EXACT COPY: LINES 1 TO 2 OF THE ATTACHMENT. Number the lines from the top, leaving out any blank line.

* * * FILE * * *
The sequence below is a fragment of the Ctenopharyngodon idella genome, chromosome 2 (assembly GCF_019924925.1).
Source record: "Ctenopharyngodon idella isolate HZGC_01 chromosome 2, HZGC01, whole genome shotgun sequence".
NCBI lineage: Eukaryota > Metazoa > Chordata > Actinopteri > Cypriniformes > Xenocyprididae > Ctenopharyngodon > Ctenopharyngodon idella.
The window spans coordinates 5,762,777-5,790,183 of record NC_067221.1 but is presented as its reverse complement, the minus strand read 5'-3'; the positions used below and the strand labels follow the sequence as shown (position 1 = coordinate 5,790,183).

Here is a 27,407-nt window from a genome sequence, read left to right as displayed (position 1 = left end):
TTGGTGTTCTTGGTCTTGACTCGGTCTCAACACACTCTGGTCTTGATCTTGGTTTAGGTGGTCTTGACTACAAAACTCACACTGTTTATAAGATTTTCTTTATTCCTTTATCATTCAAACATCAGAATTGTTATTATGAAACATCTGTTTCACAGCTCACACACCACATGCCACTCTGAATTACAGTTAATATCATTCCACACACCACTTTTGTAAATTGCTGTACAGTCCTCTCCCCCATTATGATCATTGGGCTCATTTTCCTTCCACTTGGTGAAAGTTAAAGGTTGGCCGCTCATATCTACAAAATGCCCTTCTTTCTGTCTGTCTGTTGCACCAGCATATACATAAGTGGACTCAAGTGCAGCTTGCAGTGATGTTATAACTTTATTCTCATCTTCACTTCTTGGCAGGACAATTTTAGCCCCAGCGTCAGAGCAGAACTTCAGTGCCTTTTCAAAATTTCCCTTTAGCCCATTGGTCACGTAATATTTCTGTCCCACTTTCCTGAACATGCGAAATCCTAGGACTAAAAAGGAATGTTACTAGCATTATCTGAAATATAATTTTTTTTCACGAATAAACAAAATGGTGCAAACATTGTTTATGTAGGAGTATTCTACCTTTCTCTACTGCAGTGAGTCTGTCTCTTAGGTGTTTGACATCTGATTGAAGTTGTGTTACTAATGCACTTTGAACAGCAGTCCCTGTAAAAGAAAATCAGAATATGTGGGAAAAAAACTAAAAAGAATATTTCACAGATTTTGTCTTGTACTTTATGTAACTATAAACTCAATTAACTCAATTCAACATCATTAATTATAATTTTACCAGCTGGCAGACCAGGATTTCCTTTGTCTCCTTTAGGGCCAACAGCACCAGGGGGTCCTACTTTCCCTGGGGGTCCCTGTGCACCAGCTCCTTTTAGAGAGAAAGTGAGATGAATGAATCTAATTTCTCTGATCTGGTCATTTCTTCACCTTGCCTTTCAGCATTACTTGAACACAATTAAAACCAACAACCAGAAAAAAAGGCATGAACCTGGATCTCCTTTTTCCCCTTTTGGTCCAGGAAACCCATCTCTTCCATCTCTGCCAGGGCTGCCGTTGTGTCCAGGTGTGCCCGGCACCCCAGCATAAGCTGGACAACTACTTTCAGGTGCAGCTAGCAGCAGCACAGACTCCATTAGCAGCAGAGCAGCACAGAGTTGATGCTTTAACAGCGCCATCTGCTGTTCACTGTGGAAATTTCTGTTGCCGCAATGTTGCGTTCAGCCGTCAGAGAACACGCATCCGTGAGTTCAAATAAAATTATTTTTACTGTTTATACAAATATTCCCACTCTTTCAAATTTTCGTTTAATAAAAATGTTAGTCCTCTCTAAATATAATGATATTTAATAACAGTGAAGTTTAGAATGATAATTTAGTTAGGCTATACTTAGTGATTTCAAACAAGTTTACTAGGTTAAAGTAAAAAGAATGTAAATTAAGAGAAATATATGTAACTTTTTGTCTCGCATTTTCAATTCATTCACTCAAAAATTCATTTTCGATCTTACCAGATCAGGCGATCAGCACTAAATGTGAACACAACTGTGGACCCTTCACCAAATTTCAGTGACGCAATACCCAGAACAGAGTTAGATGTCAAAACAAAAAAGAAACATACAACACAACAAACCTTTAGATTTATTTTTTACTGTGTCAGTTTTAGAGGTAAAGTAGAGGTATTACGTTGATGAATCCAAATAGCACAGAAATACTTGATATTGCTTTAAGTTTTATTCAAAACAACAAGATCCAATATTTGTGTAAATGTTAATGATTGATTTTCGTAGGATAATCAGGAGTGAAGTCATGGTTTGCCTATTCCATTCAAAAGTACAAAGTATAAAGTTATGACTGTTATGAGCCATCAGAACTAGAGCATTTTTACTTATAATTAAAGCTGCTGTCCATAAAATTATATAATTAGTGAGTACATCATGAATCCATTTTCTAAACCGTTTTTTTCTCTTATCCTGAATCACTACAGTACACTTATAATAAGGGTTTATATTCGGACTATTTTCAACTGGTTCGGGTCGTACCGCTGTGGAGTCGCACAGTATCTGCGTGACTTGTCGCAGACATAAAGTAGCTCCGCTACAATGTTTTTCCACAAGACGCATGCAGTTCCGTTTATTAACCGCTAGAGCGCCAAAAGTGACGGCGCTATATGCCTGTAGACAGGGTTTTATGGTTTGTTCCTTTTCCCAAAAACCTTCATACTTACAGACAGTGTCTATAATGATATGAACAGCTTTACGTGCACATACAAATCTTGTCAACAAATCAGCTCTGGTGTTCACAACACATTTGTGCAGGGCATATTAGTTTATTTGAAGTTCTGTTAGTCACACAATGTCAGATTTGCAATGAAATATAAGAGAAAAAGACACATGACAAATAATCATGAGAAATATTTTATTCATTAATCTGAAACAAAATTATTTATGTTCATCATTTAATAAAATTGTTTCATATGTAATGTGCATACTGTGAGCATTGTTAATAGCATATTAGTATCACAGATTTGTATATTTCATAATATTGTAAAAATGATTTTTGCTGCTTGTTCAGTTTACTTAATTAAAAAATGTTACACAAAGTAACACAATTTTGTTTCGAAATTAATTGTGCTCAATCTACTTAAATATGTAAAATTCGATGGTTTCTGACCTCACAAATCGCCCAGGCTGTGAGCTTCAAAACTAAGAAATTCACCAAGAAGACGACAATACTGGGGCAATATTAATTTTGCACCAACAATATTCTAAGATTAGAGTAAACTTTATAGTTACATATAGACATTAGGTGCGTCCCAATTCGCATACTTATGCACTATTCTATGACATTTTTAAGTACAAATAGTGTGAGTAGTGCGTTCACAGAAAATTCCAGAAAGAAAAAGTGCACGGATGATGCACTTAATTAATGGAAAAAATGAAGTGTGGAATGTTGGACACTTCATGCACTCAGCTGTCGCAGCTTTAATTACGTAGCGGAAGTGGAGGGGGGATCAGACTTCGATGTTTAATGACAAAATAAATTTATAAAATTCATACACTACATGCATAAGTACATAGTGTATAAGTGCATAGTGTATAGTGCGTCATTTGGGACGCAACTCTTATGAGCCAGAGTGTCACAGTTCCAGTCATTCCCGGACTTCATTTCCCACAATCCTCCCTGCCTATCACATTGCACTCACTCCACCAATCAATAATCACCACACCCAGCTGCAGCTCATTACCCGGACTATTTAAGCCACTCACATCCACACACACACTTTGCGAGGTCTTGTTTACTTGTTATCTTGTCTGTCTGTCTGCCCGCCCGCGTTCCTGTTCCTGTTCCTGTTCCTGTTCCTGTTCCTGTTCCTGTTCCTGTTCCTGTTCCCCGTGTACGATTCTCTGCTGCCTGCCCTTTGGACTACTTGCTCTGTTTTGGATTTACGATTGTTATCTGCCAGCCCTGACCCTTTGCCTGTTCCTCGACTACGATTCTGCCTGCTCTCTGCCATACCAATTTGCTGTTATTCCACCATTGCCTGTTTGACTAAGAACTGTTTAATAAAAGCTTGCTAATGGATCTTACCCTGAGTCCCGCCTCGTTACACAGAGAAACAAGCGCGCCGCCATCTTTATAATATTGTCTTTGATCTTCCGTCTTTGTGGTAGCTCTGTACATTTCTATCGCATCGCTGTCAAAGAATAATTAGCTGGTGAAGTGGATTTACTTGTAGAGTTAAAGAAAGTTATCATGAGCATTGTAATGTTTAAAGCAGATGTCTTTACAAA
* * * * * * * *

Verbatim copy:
The sequence below is a fragment of the Ctenopharyngodon idella genome, chromosome 2 (assembly GCF_019924925.1).
Source record: "Ctenopharyngodon idella isolate HZGC_01 chromosome 2, HZGC01, whole genome shotgun sequence".